Out of the Color  
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Veil Painting
Veil painting “out of the color” is a deeply meditative process in time and space, which brings visual healing to the transformational path of self discovery. The technique consists of overlapping transparent veils of watercolors on paper stretched onto a masonite board. By beginning the first stage of a painting with color instead of an idea, the painter is involved with a dynamic world of universal laws much more comprehensive than one's own creative intentions. With every brushstroke, the artist in us must respond anew to an ever-changing situation. In the second stage, a delicate structure appears as the form flows out of the color. In the third stage, the painter can recognize a possible theme or series of ideas and gradually encourage their emergence from the painting. Then the color is supported by the form (if abstract) or by the chosen motif. The art of veil painting is an integral part of the Waldorf high school curriculum.
Wet-Method Painting
The threefold painting process of color, form and motif can be experienced in a fluid and spontaneous manner in the wet-method painting technique. The colors are allowed to flow onto the wet paper. In rapid succession, a series of creative decisions are made that stream from the heart center of the human being, uniting the consciousness and the will. This is the limitless source of the healing potential of the arts. Through a grasp of the image and luster nature of color and the three color combinations: characterless, characteristic, and harmonic, the imagination can soar with landscape moods, the seasons of the year, the festivals, and the four kingdoms of nature. The curriculum of the Waldorf elementary grades offers innumerable artistic themes from the fairy tales, animal fables, bible stories and norse myths, up to the seventh grade period of the Renaissance and the eighth grade age of revolutions.
Drawing is one of the most basic forms of human expression. In the early grades children use crayon, then switch to colored pencils for their main lesson books. Themes used in the Waldorf curriculum, including the four elements, crystals and rocks, still-life objects, trees and flowers, architecture, animals and birds, the portrait, the human figure with diverse costumes and the laws of perspective can be rendered with the different drawing media: charcoal, colored chalks, pastels, crayons, pencils, watercolors and inks, collage, etc. Working with the great polarities of the two-dimensional surface: dark and light, positive and negative, straight and curved, vertical and horizontal, foreground and background, center and periphery, masses (planes) and gestures (lines), are a key to representing images from the imagination or to observing and interpreting nature. Some early work is shown in this section.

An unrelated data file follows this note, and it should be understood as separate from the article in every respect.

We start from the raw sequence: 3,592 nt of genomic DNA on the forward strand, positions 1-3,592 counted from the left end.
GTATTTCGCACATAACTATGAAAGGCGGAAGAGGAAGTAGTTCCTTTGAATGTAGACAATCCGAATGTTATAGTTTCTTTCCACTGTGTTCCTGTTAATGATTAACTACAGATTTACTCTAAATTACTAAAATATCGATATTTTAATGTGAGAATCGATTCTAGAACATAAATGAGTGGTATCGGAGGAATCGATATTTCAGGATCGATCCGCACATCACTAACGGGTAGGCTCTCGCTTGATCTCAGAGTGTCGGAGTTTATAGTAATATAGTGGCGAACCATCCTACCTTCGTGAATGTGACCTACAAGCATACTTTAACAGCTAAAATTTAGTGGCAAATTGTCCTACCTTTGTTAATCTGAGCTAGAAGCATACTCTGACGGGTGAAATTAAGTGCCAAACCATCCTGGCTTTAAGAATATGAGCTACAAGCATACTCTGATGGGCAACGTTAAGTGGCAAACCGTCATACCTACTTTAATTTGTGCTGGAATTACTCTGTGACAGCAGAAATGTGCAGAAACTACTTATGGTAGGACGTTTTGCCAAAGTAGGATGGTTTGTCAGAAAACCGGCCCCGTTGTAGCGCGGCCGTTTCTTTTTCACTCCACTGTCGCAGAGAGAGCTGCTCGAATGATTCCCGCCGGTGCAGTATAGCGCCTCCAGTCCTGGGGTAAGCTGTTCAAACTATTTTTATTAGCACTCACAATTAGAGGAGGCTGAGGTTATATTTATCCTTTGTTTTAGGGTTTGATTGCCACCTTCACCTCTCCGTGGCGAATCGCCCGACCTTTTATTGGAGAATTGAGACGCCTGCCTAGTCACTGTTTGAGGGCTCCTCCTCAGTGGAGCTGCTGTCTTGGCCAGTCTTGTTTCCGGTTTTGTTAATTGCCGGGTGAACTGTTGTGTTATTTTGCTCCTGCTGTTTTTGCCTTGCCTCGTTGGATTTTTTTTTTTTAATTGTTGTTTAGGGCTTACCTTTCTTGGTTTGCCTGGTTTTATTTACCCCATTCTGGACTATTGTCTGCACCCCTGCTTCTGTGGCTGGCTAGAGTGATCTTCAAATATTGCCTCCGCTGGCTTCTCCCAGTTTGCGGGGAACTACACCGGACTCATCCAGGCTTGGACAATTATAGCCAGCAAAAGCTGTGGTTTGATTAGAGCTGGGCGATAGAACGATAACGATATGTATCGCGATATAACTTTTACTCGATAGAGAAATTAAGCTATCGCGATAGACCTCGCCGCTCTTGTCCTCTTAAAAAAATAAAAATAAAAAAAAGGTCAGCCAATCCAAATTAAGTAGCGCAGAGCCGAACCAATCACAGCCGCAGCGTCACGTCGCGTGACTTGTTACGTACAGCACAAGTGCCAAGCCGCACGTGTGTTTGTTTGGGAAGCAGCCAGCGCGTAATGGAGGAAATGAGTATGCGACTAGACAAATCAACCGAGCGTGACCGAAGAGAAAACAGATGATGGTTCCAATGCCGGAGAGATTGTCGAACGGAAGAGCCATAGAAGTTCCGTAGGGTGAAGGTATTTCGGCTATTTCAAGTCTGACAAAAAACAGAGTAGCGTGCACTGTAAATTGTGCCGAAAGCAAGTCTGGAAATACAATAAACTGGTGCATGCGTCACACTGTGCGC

In the sphere of commercial art the graphic designer is challenged to combine a creative approach with a specific assignment. Illustrations and designs now serve the practical function of advertising products, services and events of all types. Images and their adjoining messages strive to attract attention in the contemporary, competitive sea of media and are extensively reproduced for the consumer market. Book club brochures can be uniquely characterized. The Rinehart Editions, a redesigned series of paperback classics, used a new logo, format and individual image for each title. An institution like Rudolf Steiner College utilizes ever-changing calendars, posters, brochures, and publications of all types throughout the year. Stage backdrops are designed for presentations and theater productions in Waldorf Schools. Websites are created for the internet to be accessed by people in search of various services.
Art History Lectures
A spiritual overview of the visual arts: painting, sculpture and architecture, reflects the changing evolution of consciousness of the human being from the sacred mystery centers to the present era of individualism. The core of art history arose after the beginning of the Kali Yuga (Age of Darkness) 3101 BC, and continues into the Age of Light which began in 1899. Lectures include: Paleolithic and Neolithic Art, Megalithic Art, Art of Mesopotamia, Egyptian Art, Mission of Israel, Aegean and Greek Art, Etruscan, Roman and Early Christian Art, Early Medieval, Romanesque and Gothic Art, Byzantine and Russian Art, Islamic Art, Art of India and Southeast Asia, Art of China, Art of Japan, Art of the Americas, Italian Renaissance Art, Northern Renaissance Art, Mannerism and Baroque Art, Neoclassicism and Romanticism, Impressionism, Expressionism and Modern Art, Rudolf Steiner and the Visual Arts.
Student Work
Students attending the Arts Program and other art classes with Ted Mahle over the years have come from many countries and from all walks of life. Few have had formal art training. The veil paintings, wet-method paintings and drawings shown here are examples of the quality achieved. No two paintings are alike, even those having similar themes. Every picture is a unique journey and experience for the student. Working “out of the color” allows each artist to find his/her own direction in a fluid, non-threatening manner. Confidence and skill are rapidly achieved. After the initial stages of color experience and the formative process are developed, specific motifs, which often require extensive research, are allowed to emerge. These art works show examples of imaginative themes as well as motifs from the Waldorf School Curriculum. They are copyright by the respective students and are shown as examples only.
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